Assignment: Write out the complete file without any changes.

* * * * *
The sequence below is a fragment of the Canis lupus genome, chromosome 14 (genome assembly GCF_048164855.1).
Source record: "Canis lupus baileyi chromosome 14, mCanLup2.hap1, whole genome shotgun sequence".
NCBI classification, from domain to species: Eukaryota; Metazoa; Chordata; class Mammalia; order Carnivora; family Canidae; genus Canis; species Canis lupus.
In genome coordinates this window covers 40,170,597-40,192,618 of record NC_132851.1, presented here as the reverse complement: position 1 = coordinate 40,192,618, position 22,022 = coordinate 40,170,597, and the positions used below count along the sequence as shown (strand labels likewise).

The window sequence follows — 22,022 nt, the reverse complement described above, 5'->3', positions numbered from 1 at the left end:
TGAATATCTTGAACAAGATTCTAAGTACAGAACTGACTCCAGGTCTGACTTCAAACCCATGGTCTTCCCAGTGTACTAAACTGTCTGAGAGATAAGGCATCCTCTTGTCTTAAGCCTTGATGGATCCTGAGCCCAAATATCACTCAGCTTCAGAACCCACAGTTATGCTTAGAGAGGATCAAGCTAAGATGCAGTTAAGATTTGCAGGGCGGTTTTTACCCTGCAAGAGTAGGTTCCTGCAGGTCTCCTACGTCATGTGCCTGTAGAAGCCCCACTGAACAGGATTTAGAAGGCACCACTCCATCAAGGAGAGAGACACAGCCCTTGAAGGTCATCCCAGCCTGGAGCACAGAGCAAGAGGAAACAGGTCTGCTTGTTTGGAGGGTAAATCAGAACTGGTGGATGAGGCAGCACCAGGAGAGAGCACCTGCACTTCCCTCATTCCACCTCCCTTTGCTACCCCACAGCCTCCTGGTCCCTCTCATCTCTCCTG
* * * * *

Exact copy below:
The sequence below is a fragment of the Canis lupus genome, chromosome 14 (genome assembly GCF_048164855.1).
Source record: "Canis lupus baileyi chromosome 14, mCanLup2.hap1, whole genome shotgun sequence".
NCBI classification, from domain to species: Eukaryota; Metazoa; Chordata; class Mammalia; order Carnivora; family Canidae; genus Canis; species Canis lupus.
In genome coordinates this window covers 40,170,597-40,192,618 of record NC_132851.1, presented here as the reverse complement: position 1 = coordinate 40,192,618, position 22,022 = coordinate 40,170,597, and the positions used below count along the sequence as shown (strand labels likewise).

The window sequence follows — 22,022 nt, the reverse complement described above, 5'->3', positions numbered from 1 at the left end:
TGAATATCTTGAACAAGATTCTAAGTACAGAACTGACTCCAGGTCTGACTTCAAACCCATGGTCTTCCCAGTGTACTAAACTGTCTGAGAGATAAGGCATCCTCTTGTCTTAAGCCTTGATGGATCCTGAGCCCAAATATCACTCAGCTTCAGAACCCACAGTTATGCTTAGAGAGGATCAAGCTAAGATGCAGTTAAGATTTGCAGGGCGGTTTTTACCCTGCAAGAGTAGGTTCCTGCAGGTCTCCTACGTCATGTGCCTGTAGAAGCCCCACTGAACAGGATTTAGAAGGCACCACTCCATCAAGGAGAGAGACACAGCCCTTGAAGGTCATCCCAGCCTGGAGCACAGAGCAAGAGGAAACAGGTCTGCTTGTTTGGAGGGTAAATCAGAACTGGTGGATGAGGCAGCACCAGGAGAGAGCACCTGCACTTCCCTCATTCCACCTCCCTTTGCTACCCCACAGCCTCCTGGTCCCTCTCATCTCTCCTG